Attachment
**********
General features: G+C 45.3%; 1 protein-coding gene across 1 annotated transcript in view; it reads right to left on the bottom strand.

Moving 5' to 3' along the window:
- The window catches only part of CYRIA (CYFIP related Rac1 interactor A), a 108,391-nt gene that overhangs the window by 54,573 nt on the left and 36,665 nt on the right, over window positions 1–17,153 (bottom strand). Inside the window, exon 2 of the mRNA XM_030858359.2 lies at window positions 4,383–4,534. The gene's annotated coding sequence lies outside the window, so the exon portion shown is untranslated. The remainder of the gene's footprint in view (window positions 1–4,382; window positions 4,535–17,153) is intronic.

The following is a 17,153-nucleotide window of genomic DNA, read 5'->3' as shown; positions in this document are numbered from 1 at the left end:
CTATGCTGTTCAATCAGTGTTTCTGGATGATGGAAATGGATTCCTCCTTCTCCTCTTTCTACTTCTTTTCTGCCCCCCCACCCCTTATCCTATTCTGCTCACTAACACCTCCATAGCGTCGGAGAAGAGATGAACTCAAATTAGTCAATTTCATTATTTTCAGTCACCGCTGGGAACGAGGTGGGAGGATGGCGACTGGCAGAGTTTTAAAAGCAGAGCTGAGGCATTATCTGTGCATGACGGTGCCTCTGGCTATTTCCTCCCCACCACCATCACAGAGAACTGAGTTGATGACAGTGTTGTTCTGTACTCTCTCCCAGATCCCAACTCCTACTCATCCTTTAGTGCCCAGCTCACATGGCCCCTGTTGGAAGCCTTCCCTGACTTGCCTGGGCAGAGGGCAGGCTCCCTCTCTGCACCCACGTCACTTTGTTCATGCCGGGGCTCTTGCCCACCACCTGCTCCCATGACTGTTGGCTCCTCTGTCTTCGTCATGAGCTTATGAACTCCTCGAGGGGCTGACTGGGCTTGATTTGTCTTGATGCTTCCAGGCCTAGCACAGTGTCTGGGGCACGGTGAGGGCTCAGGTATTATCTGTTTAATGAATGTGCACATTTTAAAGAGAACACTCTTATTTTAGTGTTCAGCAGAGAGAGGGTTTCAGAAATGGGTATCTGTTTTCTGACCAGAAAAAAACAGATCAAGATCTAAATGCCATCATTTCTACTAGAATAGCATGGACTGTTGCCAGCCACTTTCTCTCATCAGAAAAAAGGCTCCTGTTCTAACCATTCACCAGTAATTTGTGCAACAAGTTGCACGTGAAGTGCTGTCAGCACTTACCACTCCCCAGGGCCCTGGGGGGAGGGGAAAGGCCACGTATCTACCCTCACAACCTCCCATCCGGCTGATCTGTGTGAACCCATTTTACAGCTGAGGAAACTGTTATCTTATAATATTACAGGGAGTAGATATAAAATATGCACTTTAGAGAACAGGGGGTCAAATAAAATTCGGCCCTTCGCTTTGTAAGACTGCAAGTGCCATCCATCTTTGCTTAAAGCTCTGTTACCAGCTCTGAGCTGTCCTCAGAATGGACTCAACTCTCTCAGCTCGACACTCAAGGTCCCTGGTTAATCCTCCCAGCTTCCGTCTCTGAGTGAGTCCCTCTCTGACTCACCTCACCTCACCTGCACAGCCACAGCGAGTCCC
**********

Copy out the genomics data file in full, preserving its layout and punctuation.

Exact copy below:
General features: G+C 45.3%; 1 protein-coding gene across 1 annotated transcript in view; it reads right to left on the bottom strand.

Moving 5' to 3' along the window:
- The window catches only part of CYRIA (CYFIP related Rac1 interactor A), a 108,391-nt gene that overhangs the window by 54,573 nt on the left and 36,665 nt on the right, over window positions 1–17,153 (bottom strand). Inside the window, exon 2 of the mRNA XM_030858359.2 lies at window positions 4,383–4,534. The gene's annotated coding sequence lies outside the window, so the exon portion shown is untranslated. The remainder of the gene's footprint in view (window positions 1–4,382; window positions 4,535–17,153) is intronic.

The following is a 17,153-nucleotide window of genomic DNA, read 5'->3' as shown; positions in this document are numbered from 1 at the left end:
CTATGCTGTTCAATCAGTGTTTCTGGATGATGGAAATGGATTCCTCCTTCTCCTCTTTCTACTTCTTTTCTGCCCCCCCACCCCTTATCCTATTCTGCTCACTAACACCTCCATAGCGTCGGAGAAGAGATGAACTCAAATTAGTCAATTTCATTATTTTCAGTCACCGCTGGGAACGAGGTGGGAGGATGGCGACTGGCAGAGTTTTAAAAGCAGAGCTGAGGCATTATCTGTGCATGACGGTGCCTCTGGCTATTTCCTCCCCACCACCATCACAGAGAACTGAGTTGATGACAGTGTTGTTCTGTACTCTCTCCCAGATCCCAACTCCTACTCATCCTTTAGTGCCCAGCTCACATGGCCCCTGTTGGAAGCCTTCCCTGACTTGCCTGGGCAGAGGGCAGGCTCCCTCTCTGCACCCACGTCACTTTGTTCATGCCGGGGCTCTTGCCCACCACCTGCTCCCATGACTGTTGGCTCCTCTGTCTTCGTCATGAGCTTATGAACTCCTCGAGGGGCTGACTGGGCTTGATTTGTCTTGATGCTTCCAGGCCTAGCACAGTGTCTGGGGCACGGTGAGGGCTCAGGTATTATCTGTTTAATGAATGTGCACATTTTAAAGAGAACACTCTTATTTTAGTGTTCAGCAGAGAGAGGGTTTCAGAAATGGGTATCTGTTTTCTGACCAGAAAAAAACAGATCAAGATCTAAATGCCATCATTTCTACTAGAATAGCATGGACTGTTGCCAGCCACTTTCTCTCATCAGAAAAAAGGCTCCTGTTCTAACCATTCACCAGTAATTTGTGCAACAAGTTGCACGTGAAGTGCTGTCAGCACTTACCACTCCCCAGGGCCCTGGGGGGAGGGGAAAGGCCACGTATCTACCCTCACAACCTCCCATCCGGCTGATCTGTGTGAACCCATTTTACAGCTGAGGAAACTGTTATCTTATAATATTACAGGGAGTAGATATAAAATATGCACTTTAGAGAACAGGGGGTCAAATAAAATTCGGCCCTTCGCTTTGTAAGACTGCAAGTGCCATCCATCTTTGCTTAAAGCTCTGTTACCAGCTCTGAGCTGTCCTCAGAATGGACTCAACTCTCTCAGCTCGACACTCAAGGTCCCTGGTTAATCCTCCCAGCTTCCGTCTCTGAGTGAGTCCCTCTCTGACTCACCTCACCTCACCTGCACAGCCACAGCGAGTCCC